Monday Matters (September 14, 2020)


The Collect for the Feast of the Holy Cross

Almighty God, whose Son our Savior Jesus Christ was lifted high upon the cross that he might draw the whole world to himself: Mercifully grant that we, who glory in the mystery of our redemption, may have grace to take up our cross and follow him; who lives and reigns with you and the Holy Spirit, one God, in glory everlasting. Amen.

Mark 8:34

Jesus called the crowd with his disciples, and said to them, “If any want to become my followers, let them deny themselves and take up their cross and follow me.” 

Readings chosen for this feast day:

Philippians 2:5ff

Let the same mind be in you that was in Christ Jesus, who, though he was in the form of God, did not regard equality with God as something to be exploited, but emptied himself, taking the form of a slave, being born in human likeness. And being found in human form, he humbled himself and became obedient to the point of death- even death on a cross.

John 12:31-36a

Jesus said, “Now is the judgment of this world; now the ruler of this world will be driven out. And I, when I am lifted up from the earth, will draw all people to myself.” He said this to indicate the kind of death he was to die. The crowd answered him, “We have heard from the law that the Messiah remains forever. How can you say that the Son of Man must be lifted up? Who is this Son of Man?” Jesus said to them, “The light is with you for a little longer. Walk while you have the light, so that the darkness may not overtake you. If you walk in the darkness, you do not know where you are going. While you have the light, believe in the light, so that you may become children of light.”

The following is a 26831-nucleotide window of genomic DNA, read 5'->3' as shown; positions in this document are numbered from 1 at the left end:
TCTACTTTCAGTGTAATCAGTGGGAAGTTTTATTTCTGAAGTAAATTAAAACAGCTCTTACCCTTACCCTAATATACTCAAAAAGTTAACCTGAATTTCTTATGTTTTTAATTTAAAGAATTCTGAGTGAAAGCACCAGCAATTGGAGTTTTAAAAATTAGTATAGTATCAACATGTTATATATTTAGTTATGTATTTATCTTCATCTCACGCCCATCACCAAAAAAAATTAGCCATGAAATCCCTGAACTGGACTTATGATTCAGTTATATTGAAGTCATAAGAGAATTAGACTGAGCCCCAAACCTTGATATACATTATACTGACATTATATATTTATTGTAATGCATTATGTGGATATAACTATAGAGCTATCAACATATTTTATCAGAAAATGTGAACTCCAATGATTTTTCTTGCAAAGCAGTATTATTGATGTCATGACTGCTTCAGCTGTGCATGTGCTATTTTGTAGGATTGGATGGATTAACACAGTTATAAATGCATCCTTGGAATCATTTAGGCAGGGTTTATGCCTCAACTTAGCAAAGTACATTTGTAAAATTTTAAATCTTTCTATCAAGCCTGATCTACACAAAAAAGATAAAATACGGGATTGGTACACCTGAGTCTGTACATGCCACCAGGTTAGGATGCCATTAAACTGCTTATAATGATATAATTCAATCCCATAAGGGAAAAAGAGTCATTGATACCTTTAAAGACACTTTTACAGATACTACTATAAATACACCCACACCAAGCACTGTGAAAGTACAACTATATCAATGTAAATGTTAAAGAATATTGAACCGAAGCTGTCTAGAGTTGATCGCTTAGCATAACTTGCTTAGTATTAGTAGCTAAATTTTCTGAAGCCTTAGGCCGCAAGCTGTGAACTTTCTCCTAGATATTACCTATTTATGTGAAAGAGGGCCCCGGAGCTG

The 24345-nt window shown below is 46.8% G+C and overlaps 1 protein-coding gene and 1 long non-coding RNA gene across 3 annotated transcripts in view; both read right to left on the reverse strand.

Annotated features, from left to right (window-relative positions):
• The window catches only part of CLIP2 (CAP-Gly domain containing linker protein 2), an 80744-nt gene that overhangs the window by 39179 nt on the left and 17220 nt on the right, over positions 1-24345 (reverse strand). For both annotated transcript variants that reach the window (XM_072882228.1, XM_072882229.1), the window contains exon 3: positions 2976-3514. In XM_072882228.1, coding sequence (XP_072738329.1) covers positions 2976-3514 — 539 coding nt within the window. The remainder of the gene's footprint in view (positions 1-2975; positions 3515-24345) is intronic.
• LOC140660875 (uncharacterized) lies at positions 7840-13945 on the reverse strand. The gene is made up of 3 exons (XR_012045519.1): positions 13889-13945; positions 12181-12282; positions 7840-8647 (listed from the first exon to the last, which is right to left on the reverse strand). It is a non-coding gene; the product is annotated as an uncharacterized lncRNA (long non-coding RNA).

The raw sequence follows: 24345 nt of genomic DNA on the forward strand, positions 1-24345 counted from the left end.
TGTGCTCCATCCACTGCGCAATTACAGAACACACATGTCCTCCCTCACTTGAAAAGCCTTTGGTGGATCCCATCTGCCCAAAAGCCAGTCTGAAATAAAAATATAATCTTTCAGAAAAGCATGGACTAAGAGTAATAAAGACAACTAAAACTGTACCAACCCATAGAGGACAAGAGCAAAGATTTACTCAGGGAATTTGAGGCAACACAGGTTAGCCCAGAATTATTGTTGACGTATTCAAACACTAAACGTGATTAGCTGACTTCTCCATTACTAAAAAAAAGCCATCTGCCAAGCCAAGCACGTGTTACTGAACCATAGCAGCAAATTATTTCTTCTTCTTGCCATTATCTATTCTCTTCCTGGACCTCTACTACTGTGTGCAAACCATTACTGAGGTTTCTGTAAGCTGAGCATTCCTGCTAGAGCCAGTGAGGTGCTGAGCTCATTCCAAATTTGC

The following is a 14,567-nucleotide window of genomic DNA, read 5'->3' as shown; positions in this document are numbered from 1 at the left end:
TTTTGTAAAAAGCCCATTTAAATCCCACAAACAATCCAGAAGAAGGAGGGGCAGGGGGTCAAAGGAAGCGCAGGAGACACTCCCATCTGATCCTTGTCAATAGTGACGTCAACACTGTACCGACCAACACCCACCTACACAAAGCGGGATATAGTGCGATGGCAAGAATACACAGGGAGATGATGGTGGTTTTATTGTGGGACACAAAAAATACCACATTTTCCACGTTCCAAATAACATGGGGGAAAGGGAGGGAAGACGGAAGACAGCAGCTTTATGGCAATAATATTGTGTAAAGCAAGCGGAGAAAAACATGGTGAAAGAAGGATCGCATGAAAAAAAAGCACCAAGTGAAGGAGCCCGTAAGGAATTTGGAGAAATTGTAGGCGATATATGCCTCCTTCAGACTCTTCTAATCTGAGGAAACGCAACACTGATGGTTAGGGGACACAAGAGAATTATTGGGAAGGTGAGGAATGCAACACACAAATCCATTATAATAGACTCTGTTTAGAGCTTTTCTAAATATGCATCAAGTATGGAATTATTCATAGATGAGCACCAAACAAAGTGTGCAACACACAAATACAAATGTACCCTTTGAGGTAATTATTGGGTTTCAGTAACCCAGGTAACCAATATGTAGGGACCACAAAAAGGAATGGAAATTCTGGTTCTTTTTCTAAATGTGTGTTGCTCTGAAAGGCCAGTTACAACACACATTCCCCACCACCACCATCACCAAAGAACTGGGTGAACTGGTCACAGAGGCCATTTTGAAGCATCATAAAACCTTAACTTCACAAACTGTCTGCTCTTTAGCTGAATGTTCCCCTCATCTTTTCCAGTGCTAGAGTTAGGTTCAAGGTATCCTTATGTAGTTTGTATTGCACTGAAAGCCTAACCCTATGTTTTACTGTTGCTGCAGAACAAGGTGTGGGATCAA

Take up your cross

The historian Eusebius (you all remember him, right?), in his Life of Constantine, tells how the emperor ordered the building of a complex in Jerusalem “on a scale of imperial magnificence,” to set forth as “an object of attraction and veneration to all, the blessed place of our Savior’s resurrection.” Constantine’s shrine included a large basilica for the Liturgy of the Word and a circular church, known as “The Resurrection” for the Liturgy of the Table. Toward one side of the courtyard separating the two buildings, through which worshippers had to pass on their way from Word to Sacrament, the top of Calvary’s hill was visible. In that courtyard, the solemn veneration of the cross took place on Good Friday. The dedication of the buildings was completed on September 14, 335. 1,685 years later, we celebrate the Feast of the Holy Cross on this day, with prayers and scripture readings taking us to the foot of the cross.

In the Collect for the day (see above), we ask for grace to take up our cross. I’m wondering this Monday morning what that means to you. People often talk about crosses they have to bear, sometimes revealing an unattractive teeth-gritting Christianity tinged with victimhood. Their crosses? A crabby relative, an irascible co-worker, any number of challenging life circumstances. We all have these forces in our lives, as suffering is the promise life always keeps. But I have a sense that taking up one’s cross means something different.